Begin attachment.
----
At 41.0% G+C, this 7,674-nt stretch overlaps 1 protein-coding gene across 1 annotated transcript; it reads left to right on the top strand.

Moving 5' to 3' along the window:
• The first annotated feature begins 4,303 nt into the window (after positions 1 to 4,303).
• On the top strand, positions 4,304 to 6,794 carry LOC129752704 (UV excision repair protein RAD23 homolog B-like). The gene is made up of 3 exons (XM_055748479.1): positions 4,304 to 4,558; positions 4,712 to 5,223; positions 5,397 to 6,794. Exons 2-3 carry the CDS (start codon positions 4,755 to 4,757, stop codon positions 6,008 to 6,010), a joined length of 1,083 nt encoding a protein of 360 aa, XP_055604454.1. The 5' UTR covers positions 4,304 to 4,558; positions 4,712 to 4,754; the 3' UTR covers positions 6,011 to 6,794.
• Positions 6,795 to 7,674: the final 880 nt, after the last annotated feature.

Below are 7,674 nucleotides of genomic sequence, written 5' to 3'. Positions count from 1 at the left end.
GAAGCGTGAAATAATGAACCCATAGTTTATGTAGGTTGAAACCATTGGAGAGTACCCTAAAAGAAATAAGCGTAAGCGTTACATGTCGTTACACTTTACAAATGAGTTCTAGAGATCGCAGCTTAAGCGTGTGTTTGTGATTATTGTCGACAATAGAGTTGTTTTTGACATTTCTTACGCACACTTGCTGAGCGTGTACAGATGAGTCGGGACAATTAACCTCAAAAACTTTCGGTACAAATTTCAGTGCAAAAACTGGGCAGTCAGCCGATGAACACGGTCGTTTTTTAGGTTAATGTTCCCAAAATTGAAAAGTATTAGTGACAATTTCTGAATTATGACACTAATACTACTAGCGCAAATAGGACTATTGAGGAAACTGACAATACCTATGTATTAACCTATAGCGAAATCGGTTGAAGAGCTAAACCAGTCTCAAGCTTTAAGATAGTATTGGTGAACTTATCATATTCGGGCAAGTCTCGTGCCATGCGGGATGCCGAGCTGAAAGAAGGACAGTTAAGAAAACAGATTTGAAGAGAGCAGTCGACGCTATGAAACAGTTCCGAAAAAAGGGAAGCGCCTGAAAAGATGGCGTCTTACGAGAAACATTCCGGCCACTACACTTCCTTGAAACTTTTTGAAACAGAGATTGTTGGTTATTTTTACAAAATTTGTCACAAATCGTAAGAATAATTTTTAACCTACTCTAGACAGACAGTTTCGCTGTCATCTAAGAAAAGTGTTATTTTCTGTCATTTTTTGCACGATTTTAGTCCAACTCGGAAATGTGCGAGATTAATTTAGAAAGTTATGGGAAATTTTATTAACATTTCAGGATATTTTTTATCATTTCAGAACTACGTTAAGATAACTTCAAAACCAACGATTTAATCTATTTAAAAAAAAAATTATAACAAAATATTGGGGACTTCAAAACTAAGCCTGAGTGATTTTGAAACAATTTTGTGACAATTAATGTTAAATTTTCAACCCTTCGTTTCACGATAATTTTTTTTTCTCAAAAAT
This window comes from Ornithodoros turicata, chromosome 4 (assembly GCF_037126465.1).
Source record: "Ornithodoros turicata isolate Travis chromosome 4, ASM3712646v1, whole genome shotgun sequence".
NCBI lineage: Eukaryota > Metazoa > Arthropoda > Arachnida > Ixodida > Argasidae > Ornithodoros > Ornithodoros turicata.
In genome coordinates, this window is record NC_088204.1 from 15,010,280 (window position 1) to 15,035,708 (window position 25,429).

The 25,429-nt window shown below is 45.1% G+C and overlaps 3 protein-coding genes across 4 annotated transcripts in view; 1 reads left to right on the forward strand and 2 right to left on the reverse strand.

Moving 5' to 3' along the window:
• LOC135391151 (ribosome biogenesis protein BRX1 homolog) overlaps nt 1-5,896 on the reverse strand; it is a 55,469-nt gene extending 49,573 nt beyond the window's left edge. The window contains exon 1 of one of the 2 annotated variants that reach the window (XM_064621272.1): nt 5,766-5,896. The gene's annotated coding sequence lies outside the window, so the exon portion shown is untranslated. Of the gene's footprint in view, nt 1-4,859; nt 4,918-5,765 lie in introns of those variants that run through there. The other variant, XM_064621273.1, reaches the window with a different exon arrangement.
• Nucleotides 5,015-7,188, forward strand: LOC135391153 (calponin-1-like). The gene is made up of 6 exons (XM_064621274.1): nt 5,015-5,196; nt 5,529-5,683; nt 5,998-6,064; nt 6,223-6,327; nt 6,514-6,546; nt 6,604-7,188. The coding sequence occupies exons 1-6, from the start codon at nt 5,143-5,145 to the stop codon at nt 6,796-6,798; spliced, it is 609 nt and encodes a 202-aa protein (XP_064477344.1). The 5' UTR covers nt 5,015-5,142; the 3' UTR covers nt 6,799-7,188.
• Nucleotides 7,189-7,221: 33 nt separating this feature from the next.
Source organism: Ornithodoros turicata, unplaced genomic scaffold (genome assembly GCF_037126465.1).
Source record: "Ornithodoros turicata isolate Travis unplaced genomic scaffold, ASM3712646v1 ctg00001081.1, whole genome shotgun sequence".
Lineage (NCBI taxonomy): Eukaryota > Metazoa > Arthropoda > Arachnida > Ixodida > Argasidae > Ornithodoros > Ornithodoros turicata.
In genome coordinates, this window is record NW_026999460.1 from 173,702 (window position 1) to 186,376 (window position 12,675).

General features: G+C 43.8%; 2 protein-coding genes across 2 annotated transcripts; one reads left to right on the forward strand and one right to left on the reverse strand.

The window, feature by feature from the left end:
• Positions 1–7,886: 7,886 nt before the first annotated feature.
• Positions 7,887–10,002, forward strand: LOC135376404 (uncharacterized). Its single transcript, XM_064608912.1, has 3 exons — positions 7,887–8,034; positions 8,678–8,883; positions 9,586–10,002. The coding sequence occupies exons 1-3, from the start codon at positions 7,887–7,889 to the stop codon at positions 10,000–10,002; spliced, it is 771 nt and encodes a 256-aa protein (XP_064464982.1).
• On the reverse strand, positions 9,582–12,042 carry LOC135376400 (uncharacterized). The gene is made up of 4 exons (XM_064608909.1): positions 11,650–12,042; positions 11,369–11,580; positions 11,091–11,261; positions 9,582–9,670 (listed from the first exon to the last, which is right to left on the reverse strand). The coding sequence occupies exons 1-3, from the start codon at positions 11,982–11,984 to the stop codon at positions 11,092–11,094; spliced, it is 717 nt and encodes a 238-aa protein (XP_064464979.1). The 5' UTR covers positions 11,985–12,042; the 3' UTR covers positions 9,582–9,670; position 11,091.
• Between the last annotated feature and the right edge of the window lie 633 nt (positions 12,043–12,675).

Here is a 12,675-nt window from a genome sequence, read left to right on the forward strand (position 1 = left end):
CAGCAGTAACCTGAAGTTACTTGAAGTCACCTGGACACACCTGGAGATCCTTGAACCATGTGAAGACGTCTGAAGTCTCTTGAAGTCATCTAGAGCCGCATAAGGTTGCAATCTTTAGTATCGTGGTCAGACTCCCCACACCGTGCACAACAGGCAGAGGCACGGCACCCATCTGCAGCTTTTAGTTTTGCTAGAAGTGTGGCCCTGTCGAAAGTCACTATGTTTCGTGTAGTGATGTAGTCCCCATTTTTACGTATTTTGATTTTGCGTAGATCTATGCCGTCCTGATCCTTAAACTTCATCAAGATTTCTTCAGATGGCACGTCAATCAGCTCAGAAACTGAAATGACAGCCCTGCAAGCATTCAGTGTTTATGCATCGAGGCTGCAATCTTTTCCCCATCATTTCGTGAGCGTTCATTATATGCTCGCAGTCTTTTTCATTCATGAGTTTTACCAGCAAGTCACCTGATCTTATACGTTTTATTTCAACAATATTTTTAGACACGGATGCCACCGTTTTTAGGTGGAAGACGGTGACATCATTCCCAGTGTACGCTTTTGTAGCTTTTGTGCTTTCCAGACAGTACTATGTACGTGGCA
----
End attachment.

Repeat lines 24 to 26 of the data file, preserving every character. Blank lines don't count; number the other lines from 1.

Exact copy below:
• Positions 7,887–10,002, forward strand: LOC135376404 (uncharacterized). Its single transcript, XM_064608912.1, has 3 exons — positions 7,887–8,034; positions 8,678–8,883; positions 9,586–10,002. The coding sequence occupies exons 1-3, from the start codon at positions 7,887–7,889 to the stop codon at positions 10,000–10,002; spliced, it is 771 nt and encodes a 256-aa protein (XP_064464982.1).
• On the reverse strand, positions 9,582–12,042 carry LOC135376400 (uncharacterized). The gene is made up of 4 exons (XM_064608909.1): positions 11,650–12,042; positions 11,369–11,580; positions 11,091–11,261; positions 9,582–9,670 (listed from the first exon to the last, which is right to left on the reverse strand). The coding sequence occupies exons 1-3, from the start codon at positions 11,982–11,984 to the stop codon at positions 11,092–11,094; spliced, it is 717 nt and encodes a 238-aa protein (XP_064464979.1). The 5' UTR covers positions 11,985–12,042; the 3' UTR covers positions 9,582–9,670; position 11,091.
• Between the last annotated feature and the right edge of the window lie 633 nt (positions 12,043–12,675).